Working Tax Credit (Leaflet 334)

You don’t need to have children to claim Working Tax Credit.

Download: Working Tax Credit (Leaflet 334)

Date Posted: 21 June 2011




What is Working Tax Credit?

Working Tax Credit is help from the Government to ‘top up’ the wages of people on low incomes who work full-time.

Working Tax Credit helps people who:

  • Are over 25 years old.
  • Work more than 30 hours a week (or 16 hours a week if you are over 60).
  • Have a low income of less than £240 a week if you are single or £335 a week (joint income) if you are in a couple.

Changes due from 2012:

Thousands of Usdaw members claim Working Tax Credit. If you are one of them, or if members in your workplace claim Working Tax Credit, you need to read on.

From April next year the number of hours that members have to work to be able to claim Working Tax Credit is going up. At the moment members have to work at least 16 hours a week to qualify for Working Tax Credit. From April 2012 couples with children will need to work a total of 24 hours a week to qualify. One member of the couple must work at least 16 hours a week.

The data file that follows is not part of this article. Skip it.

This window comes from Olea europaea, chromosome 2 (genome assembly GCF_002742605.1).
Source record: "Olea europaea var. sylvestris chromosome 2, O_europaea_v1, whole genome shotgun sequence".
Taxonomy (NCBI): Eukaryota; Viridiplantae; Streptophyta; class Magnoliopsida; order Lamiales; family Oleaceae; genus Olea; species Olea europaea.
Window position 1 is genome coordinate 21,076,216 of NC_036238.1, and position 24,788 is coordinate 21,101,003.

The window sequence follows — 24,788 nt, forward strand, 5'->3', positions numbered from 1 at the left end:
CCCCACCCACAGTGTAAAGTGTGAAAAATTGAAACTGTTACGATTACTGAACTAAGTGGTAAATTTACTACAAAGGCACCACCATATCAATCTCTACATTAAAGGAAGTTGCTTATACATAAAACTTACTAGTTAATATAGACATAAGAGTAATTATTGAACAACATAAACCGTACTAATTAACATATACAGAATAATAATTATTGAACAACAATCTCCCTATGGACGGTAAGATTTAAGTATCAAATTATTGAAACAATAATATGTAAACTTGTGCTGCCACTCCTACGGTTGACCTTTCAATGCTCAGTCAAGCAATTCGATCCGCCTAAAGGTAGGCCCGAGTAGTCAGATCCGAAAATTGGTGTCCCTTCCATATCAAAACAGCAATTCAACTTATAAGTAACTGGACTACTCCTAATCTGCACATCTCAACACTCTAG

This means for example that a family will no longer qualify for Working Tax Credit where one parent works 22 hours a week but their partner does not work. This change will apply even where one member of the couple can't work because they are disabled or a carer.

This change will NOT affect lone parents who will still be able to get Working Tax Credit so long as they work at least 16 hours a week.

Usdaw is concerned that this change will mean that some of our members will find it harder to qualify for Working Tax Credit. We want to hear about the problems this change will cause so that we can try and persuade government they have got it wrong.

Working Tax Credits (Leaflet 384) was correct at date of publication June 2011.